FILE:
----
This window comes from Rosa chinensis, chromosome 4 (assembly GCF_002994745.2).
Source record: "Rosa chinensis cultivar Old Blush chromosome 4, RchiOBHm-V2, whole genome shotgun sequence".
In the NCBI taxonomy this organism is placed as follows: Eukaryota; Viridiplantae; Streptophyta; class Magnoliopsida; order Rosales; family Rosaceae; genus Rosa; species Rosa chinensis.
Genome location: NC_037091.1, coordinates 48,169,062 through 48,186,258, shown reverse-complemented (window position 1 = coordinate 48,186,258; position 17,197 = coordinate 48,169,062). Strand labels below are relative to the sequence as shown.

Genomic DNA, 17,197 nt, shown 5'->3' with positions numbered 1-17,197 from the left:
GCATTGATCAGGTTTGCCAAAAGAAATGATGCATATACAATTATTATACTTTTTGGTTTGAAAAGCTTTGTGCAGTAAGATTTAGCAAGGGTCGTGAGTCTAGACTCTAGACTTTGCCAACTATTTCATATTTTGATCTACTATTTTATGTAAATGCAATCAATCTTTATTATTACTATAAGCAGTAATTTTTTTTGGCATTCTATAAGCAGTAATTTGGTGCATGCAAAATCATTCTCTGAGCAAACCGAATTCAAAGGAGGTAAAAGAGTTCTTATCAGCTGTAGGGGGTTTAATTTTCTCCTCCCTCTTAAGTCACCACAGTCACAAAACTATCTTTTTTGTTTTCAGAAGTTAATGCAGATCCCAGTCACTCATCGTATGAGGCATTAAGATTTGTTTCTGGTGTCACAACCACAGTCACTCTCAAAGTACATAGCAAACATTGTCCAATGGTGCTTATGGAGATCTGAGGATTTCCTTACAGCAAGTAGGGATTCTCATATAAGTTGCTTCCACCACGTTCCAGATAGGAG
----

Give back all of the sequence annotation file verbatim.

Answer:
This window comes from Rosa chinensis, chromosome 4 (assembly GCF_002994745.2).
Source record: "Rosa chinensis cultivar Old Blush chromosome 4, RchiOBHm-V2, whole genome shotgun sequence".
In the NCBI taxonomy this organism is placed as follows: Eukaryota; Viridiplantae; Streptophyta; class Magnoliopsida; order Rosales; family Rosaceae; genus Rosa; species Rosa chinensis.
Genome location: NC_037091.1, coordinates 48,169,062 through 48,186,258, shown reverse-complemented (window position 1 = coordinate 48,186,258; position 17,197 = coordinate 48,169,062). Strand labels below are relative to the sequence as shown.

Genomic DNA, 17,197 nt, shown 5'->3' with positions numbered 1-17,197 from the left:
GCATTGATCAGGTTTGCCAAAAGAAATGATGCATATACAATTATTATACTTTTTGGTTTGAAAAGCTTTGTGCAGTAAGATTTAGCAAGGGTCGTGAGTCTAGACTCTAGACTTTGCCAACTATTTCATATTTTGATCTACTATTTTATGTAAATGCAATCAATCTTTATTATTACTATAAGCAGTAATTTTTTTTGGCATTCTATAAGCAGTAATTTGGTGCATGCAAAATCATTCTCTGAGCAAACCGAATTCAAAGGAGGTAAAAGAGTTCTTATCAGCTGTAGGGGGTTTAATTTTCTCCTCCCTCTTAAGTCACCACAGTCACAAAACTATCTTTTTTGTTTTCAGAAGTTAATGCAGATCCCAGTCACTCATCGTATGAGGCATTAAGATTTGTTTCTGGTGTCACAACCACAGTCACTCTCAAAGTACATAGCAAACATTGTCCAATGGTGCTTATGGAGATCTGAGGATTTCCTTACAGCAAGTAGGGATTCTCATATAAGTTGCTTCCACCACGTTCCAGATAGGAG